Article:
Gender Stories

How We Do Family with Trystan Reese

October 12, 2022 Alex Iantaffi Season 4 Episode 51
Gender Stories
How We Do Family with Trystan Reese
Show Notes Transcript

Trystan is the solo author of How We Do Family, a book described as “a refreshing new take on family life for the LGBTQ community and beyond.” He is also a 2021 Lambda Literary Emerging LGBTQ Voices Fellow. Trystan co-wrote a children’s book with his partner, Biff. It’s called The Light Of You and was published by Flamingo Rampant Press. Trystan is also an essayist; his blog can be found here.

How We Do Family: From Adoption to Trans Pregnancy, What We Learned about Love and LGBTQ Parenthood a book by Trystan Reese (bookshop.org)

Trystan Reese

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Hosted by Alex Iantaffi
Music by Maxwell von Raven
Logo by Lior Allen

Musical Intro:

There's a whole lotta things I want to tell you about. Adventures dangerous and queer. Some you could guess and some I've only hinted at, so please lend me your ear.

Unknown:

Everyone has a relationship with gender. What's your story? Hello and welcome to Gender stories with your host, Dr. Alex Iantaffi.

Alex Iantaffi:

Hello Gender stories listeners and welcome to another episode it is my great pleasure to introduce you to another fabulous guest. Today, our guest is Trystan Reese, an established thought leader, educator and speaker who focuses on issues of diversity, equity and inclusion. He is a professionally trained anti racist racism facilitator and curriculum designer, studying under Reverend Dr. Jamie Washington at the Social Justice Training Institute. Tristan has also been organizing with the trans community for nearly two decades and has been on the frontlines of this generations biggest fights for LGBTQ justice. He's also the author of a book that's about to come out how do we how we do family, sorry, the title is how we do family. And I believe the publishing date is June 29, of 2021. So very soon, and I had the privilege to read Trystan's book. And here we are to talk about your book. Welcome.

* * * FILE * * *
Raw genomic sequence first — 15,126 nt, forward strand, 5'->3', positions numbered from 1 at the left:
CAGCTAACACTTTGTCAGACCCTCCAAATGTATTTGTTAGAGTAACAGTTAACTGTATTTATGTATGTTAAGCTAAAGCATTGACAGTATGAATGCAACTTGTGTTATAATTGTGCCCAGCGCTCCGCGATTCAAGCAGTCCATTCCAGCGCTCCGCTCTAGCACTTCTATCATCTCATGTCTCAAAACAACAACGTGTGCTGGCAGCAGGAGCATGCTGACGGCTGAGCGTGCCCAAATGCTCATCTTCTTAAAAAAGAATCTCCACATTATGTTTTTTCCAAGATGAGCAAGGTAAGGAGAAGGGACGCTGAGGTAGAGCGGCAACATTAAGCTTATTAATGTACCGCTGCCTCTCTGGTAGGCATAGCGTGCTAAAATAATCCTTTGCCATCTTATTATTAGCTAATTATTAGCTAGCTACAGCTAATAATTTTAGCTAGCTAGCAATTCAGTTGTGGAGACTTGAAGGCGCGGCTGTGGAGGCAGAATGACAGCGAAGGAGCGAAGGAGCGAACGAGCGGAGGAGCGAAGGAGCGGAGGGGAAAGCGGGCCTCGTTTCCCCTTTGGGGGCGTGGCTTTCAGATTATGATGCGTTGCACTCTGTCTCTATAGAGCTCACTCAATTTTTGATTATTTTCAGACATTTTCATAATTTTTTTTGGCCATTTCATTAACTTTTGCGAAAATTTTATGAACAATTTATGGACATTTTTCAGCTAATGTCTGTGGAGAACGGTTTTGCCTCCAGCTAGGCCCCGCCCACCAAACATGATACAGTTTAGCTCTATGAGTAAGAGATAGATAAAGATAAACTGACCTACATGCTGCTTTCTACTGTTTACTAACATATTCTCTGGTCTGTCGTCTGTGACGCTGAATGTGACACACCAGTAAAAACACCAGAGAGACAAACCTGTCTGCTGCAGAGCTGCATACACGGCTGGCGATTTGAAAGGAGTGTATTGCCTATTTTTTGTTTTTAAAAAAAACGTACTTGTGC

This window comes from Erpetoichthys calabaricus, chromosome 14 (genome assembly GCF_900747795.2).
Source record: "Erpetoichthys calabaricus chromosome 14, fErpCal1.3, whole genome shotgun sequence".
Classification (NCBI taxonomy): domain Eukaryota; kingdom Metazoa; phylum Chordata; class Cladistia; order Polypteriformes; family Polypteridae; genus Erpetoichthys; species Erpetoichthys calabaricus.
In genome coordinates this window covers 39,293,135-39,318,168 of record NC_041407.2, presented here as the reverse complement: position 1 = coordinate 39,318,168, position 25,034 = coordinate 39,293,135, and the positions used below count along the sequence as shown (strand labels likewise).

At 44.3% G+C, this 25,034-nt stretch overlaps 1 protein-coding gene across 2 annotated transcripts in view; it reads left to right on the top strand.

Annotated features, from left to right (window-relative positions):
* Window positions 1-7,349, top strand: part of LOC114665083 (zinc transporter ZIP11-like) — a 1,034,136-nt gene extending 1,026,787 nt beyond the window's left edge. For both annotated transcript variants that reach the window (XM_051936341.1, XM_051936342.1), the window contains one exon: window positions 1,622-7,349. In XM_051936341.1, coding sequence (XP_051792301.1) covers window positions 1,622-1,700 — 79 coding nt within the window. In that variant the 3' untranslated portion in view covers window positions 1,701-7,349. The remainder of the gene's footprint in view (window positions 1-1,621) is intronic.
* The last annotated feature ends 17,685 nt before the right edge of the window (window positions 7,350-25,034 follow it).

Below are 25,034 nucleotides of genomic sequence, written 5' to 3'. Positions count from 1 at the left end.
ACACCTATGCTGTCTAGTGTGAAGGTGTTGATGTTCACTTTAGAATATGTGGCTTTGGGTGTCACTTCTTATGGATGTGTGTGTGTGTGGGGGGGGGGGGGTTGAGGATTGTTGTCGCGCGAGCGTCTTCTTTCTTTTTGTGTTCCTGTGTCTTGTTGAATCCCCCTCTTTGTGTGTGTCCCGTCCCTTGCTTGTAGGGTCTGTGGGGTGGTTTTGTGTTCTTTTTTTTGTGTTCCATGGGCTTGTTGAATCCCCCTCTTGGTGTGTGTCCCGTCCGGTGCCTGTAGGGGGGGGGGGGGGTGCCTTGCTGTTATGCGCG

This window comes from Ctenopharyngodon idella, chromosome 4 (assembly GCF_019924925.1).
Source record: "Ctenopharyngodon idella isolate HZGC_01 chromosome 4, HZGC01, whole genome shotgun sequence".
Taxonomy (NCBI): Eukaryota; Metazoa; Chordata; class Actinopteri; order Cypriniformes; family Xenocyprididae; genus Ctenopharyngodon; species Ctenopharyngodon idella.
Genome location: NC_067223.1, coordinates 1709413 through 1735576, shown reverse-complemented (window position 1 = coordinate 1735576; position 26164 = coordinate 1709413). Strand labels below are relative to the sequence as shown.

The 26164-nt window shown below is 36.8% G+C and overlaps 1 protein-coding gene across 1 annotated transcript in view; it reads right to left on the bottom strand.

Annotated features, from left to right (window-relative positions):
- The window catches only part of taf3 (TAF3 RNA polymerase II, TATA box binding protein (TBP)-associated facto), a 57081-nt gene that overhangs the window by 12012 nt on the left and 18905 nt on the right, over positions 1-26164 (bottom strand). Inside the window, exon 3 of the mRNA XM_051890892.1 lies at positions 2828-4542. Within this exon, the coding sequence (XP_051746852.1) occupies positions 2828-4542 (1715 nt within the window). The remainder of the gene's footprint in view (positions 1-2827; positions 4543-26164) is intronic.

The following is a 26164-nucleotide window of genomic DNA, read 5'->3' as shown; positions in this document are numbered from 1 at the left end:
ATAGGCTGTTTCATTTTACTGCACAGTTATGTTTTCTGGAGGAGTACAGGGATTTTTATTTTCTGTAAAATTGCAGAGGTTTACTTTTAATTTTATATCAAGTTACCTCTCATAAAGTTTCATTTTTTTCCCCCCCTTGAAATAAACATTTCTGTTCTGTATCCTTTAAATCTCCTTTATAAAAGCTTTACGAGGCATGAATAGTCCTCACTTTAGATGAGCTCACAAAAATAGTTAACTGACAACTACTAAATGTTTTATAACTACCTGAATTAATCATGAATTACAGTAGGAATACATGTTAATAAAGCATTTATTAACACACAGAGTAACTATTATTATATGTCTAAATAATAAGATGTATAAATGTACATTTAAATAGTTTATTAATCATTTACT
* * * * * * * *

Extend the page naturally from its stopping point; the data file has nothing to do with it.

Trystan Reese:

Thank you. It's so weird, in my mind, that was like, Oh, it comes out on June 29. So no one will read it until June 29. And so the idea that like my baby's already out into the world, and people are like, making judgments about it, I'm just not ready. Ready?

Alex Iantaffi:

Let's, let's talk about that. What what what do you worry about? Because I know, as an author, I know what it's like to have a book baby in the world. And so what's happening for you, as this kind of book baby is out into the world?

Unknown:

Yeah, so many things. You know, I think probably most importantly, I really oscillate between, like, holy crap, I know, I fucked up. Like, at some at some point in the book, like I know, you know, a family member may be angry at me because I miss remembered a conversation that we had, or I only shared my perspective on that conversation, you know, and community wise, I'm like, Oh, I'm sure I use. I mean, especially trans people hate the way that I explained the difference between gender identity, sexual orientation, gender expression, I still use a really binary like colonial framework. Because the book isn't for trans people. Trans people don't think that I'm interesting, literally at all. I think actually, you're the only trans podcast that I've been invited to, to be on. Because like, oh, man having the baby who cares?

Alex Iantaffi:

Right, that happens every day in transit. Why are we even talking about it?

Unknown:

Exactly, exactly. So on the one hand, I am I'm really scared for that, you know, that kind of thing that like, Yes, I'm sure that I said things that in a way that people didn't like, and yes, I'm sure you know that people are going to come from me on social media. So on the on the one hand, I'm like really scared of that. On the other hand, I really try to think about that fear is just energy in my body. And if I know that I can't make it go away. You know, that energy can neither be created nor destroyed. I can't destroy it. But I can reframe it as excitement. And so I'm just trying to really move into that headspace of like, I'm going to learn so much about the people that read the book about myself about what language I can use instead about who to listen to, when it comes to criticism. Yeah, so I'm really excited to see where I fucked up and to learn. And also, I'm just, I'm so tender. And it does feel like a book is so permanent in a way that I can just go back and edit an Instagram post, I can delete a tweet, you know, but like, when it's like an actual paper thing, it's like, Oh, my God, I cannot go back and just like rework that sentence anymore.